When does the sailor come home from the sea? What is home, anyway?

I know what the sea is . . . I saw it from both sides this summer. I walked in the Atlantic near the town of Marazion, crossing the causeway to St. Michael’s Mount before the tide had entirely gone down. And I knelt beside it on Peaks Island, picking up snail shells and small stones from the tidal pools. It’s a gentler ocean near Cornwall. In Maine, it’s notorious for its temper tantrums, its storms.

I feel like the sailor, always setting out for a new horizon. I feel like the hunter, although I’m not entirely sure what I’m hunting or what lies beyond the next hill. I’m searching for something, and I know neither what it is nor whether I’ll find it. And so I keep departing, with a suitcase and a laptop bag, and a purse that I bought in an airport, which has pockets for a passport and the different tickets and passes I need to use public transportation in five different cities. Maybe eventually, when I die, the right epitaph for my tombstone will be something like “She’s not here either.”

Someday, I will probably have to settle down somewhere. I just don’t know where that place is yet. I’m still searching for something to tell me where home is . . .

In many ways, it has been a miracle of a summer. I’ve been to the most wonderful places, met the most fascinating people. I’ve sat on top of a cliff on Great Blasket Island watching the seagulls and butterflies, writing (not very good) poetry. I’ve written two fairy tales (both on airplanes), which will be published in a collection next year. I’ve had my second novel come out, and revised the third. I’ve talked to professors and writers and critics, old friends and new ones.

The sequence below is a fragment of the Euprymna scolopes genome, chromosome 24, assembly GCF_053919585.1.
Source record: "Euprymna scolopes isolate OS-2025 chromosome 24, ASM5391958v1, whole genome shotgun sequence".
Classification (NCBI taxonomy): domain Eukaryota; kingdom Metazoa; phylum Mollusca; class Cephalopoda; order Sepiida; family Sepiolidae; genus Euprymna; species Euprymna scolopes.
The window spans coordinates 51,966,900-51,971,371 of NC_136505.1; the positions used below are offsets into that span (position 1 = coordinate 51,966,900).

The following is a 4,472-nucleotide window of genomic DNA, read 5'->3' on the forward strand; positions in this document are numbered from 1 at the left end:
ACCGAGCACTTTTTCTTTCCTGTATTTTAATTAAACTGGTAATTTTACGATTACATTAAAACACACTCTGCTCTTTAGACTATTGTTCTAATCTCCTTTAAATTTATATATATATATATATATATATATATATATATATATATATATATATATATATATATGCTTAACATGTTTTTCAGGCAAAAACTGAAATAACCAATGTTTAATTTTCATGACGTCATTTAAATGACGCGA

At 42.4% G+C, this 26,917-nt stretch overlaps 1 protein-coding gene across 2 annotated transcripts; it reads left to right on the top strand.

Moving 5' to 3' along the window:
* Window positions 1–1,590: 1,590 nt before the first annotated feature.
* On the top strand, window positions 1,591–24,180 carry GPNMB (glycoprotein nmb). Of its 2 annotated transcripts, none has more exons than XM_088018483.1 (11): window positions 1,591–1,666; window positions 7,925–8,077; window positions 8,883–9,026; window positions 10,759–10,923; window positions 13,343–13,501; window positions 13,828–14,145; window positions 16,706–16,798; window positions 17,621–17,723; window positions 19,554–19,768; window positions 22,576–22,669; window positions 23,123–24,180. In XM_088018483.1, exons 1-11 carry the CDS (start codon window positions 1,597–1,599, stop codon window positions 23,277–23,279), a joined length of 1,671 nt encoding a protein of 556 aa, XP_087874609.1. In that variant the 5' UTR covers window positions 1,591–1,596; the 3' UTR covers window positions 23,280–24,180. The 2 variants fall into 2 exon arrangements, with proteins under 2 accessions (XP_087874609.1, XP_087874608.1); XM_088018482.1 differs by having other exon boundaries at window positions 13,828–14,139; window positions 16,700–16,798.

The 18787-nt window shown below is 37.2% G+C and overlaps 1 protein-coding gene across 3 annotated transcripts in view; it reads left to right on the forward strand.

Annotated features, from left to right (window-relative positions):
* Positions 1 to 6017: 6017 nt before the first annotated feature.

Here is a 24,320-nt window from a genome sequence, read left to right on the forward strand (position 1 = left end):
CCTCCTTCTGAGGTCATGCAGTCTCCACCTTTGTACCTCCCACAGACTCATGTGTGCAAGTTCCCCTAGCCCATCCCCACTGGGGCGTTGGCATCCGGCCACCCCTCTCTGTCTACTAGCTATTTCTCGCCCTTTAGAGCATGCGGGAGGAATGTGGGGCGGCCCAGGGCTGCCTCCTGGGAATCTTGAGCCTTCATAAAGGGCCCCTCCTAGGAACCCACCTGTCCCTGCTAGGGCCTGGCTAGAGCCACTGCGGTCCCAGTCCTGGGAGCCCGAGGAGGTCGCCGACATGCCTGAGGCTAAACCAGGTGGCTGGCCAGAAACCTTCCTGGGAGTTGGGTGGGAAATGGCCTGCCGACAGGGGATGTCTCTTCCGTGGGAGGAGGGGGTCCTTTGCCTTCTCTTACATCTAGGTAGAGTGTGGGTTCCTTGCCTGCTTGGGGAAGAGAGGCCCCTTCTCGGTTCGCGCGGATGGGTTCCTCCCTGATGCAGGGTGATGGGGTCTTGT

Now that I’m back, I feel a terrible sense of restlessness, of longing. I don’t yet lie where I long to be . . . If it were up to me, I’d be off again. But there are duties and responsibilities here, at least for a while. I don’t think it’s going to be like this always. I think I will eventually find the place I’m looking for. I just don’t know where, or when, or with whom — not yet.

I’m home from the sea. Just not permanently.

(Sitting on a wall in Marazion, looking across to St. Michael’s Mount.)

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6 Responses to Home from the Sea

  1. Fran says:

    I love this post so much. I hear you so very much.

  2. Patrick Murphy says:

    A picture fit for your good life. Hope you have a long life, and lots of adventures, and great pictures.